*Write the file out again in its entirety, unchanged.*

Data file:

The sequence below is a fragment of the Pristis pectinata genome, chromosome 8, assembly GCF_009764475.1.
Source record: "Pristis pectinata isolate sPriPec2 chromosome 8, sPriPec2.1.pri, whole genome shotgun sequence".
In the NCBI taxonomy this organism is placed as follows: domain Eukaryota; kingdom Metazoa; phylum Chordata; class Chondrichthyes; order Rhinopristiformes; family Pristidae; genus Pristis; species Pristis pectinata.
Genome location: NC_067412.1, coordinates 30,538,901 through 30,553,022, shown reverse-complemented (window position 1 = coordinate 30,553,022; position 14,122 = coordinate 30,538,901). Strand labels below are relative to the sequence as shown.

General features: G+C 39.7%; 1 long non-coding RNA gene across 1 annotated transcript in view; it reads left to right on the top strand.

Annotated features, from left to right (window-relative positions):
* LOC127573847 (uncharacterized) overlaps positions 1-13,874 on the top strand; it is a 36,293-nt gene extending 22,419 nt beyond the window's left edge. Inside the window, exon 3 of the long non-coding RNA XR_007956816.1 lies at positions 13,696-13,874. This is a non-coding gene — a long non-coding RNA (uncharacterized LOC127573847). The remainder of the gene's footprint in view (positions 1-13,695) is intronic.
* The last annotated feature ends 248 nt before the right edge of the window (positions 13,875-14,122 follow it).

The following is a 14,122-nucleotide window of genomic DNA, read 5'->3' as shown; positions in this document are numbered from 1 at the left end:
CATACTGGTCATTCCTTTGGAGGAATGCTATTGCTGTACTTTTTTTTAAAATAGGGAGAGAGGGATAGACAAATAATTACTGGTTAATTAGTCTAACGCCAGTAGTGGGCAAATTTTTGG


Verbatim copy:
The sequence below is a fragment of the Pristis pectinata genome, chromosome 8, assembly GCF_009764475.1.
Source record: "Pristis pectinata isolate sPriPec2 chromosome 8, sPriPec2.1.pri, whole genome shotgun sequence".
In the NCBI taxonomy this organism is placed as follows: domain Eukaryota; kingdom Metazoa; phylum Chordata; class Chondrichthyes; order Rhinopristiformes; family Pristidae; genus Pristis; species Pristis pectinata.
Genome location: NC_067412.1, coordinates 30,538,901 through 30,553,022, shown reverse-complemented (window position 1 = coordinate 30,553,022; position 14,122 = coordinate 30,538,901). Strand labels below are relative to the sequence as shown.

General features: G+C 39.7%; 1 long non-coding RNA gene across 1 annotated transcript in view; it reads left to right on the top strand.

Annotated features, from left to right (window-relative positions):
* LOC127573847 (uncharacterized) overlaps positions 1-13,874 on the top strand; it is a 36,293-nt gene extending 22,419 nt beyond the window's left edge. Inside the window, exon 3 of the long non-coding RNA XR_007956816.1 lies at positions 13,696-13,874. This is a non-coding gene — a long non-coding RNA (uncharacterized LOC127573847). The remainder of the gene's footprint in view (positions 1-13,695) is intronic.
* The last annotated feature ends 248 nt before the right edge of the window (positions 13,875-14,122 follow it).

The following is a 14,122-nucleotide window of genomic DNA, read 5'->3' as shown; positions in this document are numbered from 1 at the left end:
CATACTGGTCATTCCTTTGGAGGAATGCTATTGCTGTACTTTTTTTTAAAATAGGGAGAGAGGGATAGACAAATAATTACTGGTTAATTAGTCTAACGCCAGTAGTGGGCAAATTTTTGG